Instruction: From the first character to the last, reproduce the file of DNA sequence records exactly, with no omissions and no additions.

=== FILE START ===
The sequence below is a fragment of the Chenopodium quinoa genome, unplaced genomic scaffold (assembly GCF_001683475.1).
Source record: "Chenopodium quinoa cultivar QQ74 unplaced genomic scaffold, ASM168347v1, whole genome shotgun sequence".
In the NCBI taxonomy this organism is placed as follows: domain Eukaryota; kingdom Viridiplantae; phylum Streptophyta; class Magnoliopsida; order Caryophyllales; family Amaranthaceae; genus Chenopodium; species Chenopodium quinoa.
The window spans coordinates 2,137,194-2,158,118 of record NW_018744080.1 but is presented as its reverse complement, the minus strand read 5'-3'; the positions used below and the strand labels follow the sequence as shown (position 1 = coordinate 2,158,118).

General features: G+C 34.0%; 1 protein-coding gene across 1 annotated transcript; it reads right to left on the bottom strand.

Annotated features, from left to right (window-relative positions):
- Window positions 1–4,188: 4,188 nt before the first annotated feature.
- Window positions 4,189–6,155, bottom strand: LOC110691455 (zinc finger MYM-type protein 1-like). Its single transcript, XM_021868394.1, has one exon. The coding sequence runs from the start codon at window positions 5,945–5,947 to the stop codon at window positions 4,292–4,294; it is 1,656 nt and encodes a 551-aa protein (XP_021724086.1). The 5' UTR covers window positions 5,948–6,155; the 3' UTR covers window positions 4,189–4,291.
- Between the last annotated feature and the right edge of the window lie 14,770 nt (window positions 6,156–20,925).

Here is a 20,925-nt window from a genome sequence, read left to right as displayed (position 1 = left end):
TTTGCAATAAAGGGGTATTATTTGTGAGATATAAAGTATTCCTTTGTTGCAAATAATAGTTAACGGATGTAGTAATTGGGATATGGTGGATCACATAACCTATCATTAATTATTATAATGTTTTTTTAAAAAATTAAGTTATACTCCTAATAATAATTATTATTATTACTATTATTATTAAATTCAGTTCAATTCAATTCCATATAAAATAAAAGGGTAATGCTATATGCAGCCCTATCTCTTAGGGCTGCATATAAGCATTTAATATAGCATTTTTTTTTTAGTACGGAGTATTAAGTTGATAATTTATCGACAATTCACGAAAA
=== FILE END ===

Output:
The sequence below is a fragment of the Chenopodium quinoa genome, unplaced genomic scaffold (assembly GCF_001683475.1).
Source record: "Chenopodium quinoa cultivar QQ74 unplaced genomic scaffold, ASM168347v1, whole genome shotgun sequence".
In the NCBI taxonomy this organism is placed as follows: domain Eukaryota; kingdom Viridiplantae; phylum Streptophyta; class Magnoliopsida; order Caryophyllales; family Amaranthaceae; genus Chenopodium; species Chenopodium quinoa.
The window spans coordinates 2,137,194-2,158,118 of record NW_018744080.1 but is presented as its reverse complement, the minus strand read 5'-3'; the positions used below and the strand labels follow the sequence as shown (position 1 = coordinate 2,158,118).

General features: G+C 34.0%; 1 protein-coding gene across 1 annotated transcript; it reads right to left on the bottom strand.

Annotated features, from left to right (window-relative positions):
- Window positions 1–4,188: 4,188 nt before the first annotated feature.
- Window positions 4,189–6,155, bottom strand: LOC110691455 (zinc finger MYM-type protein 1-like). Its single transcript, XM_021868394.1, has one exon. The coding sequence runs from the start codon at window positions 5,945–5,947 to the stop codon at window positions 4,292–4,294; it is 1,656 nt and encodes a 551-aa protein (XP_021724086.1). The 5' UTR covers window positions 5,948–6,155; the 3' UTR covers window positions 4,189–4,291.
- Between the last annotated feature and the right edge of the window lie 14,770 nt (window positions 6,156–20,925).

Here is a 20,925-nt window from a genome sequence, read left to right as displayed (position 1 = left end):
TTTGCAATAAAGGGGTATTATTTGTGAGATATAAAGTATTCCTTTGTTGCAAATAATAGTTAACGGATGTAGTAATTGGGATATGGTGGATCACATAACCTATCATTAATTATTATAATGTTTTTTTAAAAAATTAAGTTATACTCCTAATAATAATTATTATTATTACTATTATTATTAAATTCAGTTCAATTCAATTCCATATAAAATAAAAGGGTAATGCTATATGCAGCCCTATCTCTTAGGGCTGCATATAAGCATTTAATATAGCATTTTTTTTTTAGTACGGAGTATTAAGTTGATAATTTATCGACAATTCACGAAAA